Basic Life Goals
Anna Karenina – Text 9 (3/1)
As a break from his intellectual life, Koznyshev, Levin’s half-brother, decides to visit Levin in the country. Levin feels awkward in the country with Koznyshev, because Koznyshev sees the country as a respite and haven from work, whereas Levin views it as the opposite. Also, Koznyshev idolizes the peasants as a pure but separate class, whereas Levin does not draw delineations between himself and the peasants: he sees everyone in the country as united toward the same common goal. Levin finds himself unable to say whether or not he loves the peasants: they’re simply people, not a group to love or hate, he tries to remain objective. Koznyshev sees Levin as good-hearted, but too prone to contradictions; Levin sees Koznyshev as an intellectual who lacks life force and heart. Koznyshev likes to idle and relax, but all Levin can think about is going back to work in the fields, and so he leaves to go and check on his workers.
While Levin loves Koznyshev, he feels uncomfortable because his half-brother’s perspective on country life does not align with his own. Koznyshev sees the country as an idyllic haven from the city and the peasants as simple, pure folk, whereas Levin sees the country as a place of labour and the peasants as humans, neither good nor bad as a class, but complex and all involved in the same work as he. Whilst Levin is neutral in his opinion of the peasants, Koznyshev describes them only in contrast to those he knows and dislikes. Though Koznyshev and Levin like each other, each looks down on the other as lacking in the essence of what makes a man most successful in life. One represents education and sophistication, whilst the other represents practicality and hard labour, as well as a good work ethic.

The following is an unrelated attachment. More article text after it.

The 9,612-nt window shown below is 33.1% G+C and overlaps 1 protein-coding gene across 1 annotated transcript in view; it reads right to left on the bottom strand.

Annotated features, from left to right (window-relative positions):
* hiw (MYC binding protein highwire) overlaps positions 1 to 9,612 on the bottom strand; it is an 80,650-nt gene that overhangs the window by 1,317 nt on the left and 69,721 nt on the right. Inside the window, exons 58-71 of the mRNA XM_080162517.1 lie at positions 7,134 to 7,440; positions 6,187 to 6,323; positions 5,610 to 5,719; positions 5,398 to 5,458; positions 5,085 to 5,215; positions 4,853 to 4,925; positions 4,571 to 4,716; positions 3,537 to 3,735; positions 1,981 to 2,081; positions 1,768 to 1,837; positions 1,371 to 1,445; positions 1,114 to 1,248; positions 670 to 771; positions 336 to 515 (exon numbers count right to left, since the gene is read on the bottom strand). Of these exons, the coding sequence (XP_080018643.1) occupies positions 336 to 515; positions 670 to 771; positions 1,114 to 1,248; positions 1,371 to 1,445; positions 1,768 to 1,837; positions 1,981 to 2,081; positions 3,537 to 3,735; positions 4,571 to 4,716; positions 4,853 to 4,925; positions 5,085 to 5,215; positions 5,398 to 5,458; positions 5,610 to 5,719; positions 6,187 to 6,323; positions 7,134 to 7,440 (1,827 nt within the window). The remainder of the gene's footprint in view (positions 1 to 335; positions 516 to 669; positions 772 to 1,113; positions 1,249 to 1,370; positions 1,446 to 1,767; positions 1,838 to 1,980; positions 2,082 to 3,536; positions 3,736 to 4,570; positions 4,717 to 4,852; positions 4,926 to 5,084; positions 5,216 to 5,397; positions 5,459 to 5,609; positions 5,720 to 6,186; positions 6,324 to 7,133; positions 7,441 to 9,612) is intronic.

Besides defining the differences between the brothers, their arguments represent Levin's own struggle for meaning as he strives to discover the "key to life" first through science, then philosophy, finally concluding that the answer lies in living a "natural life," that is, seeking a universal identity of his soul and that of nature. Koznyshev's emptiness and sterility derive from his dependence on intellectual processes, while Levin's "salvation" derives from his emotional commitment. The exultant feeling of health and peace Levin achieves from mowing, prefigures his anti-intellectual solution to life's ultimate meaning.
Levin's "materialism" is based on his confidence in the importance of individual needs. Education, for instance, means nothing to him unless it furthers one's emotional development and deals with increasing one's awareness of basic life goals. For him, peasants do not require education since they understand the basic relation between an individual and his purpose in life. To Koznyshev, education is important for its own sake and must be universally applied so that everyone has intellectual tools with which to understand the complicated problems of an advanced society.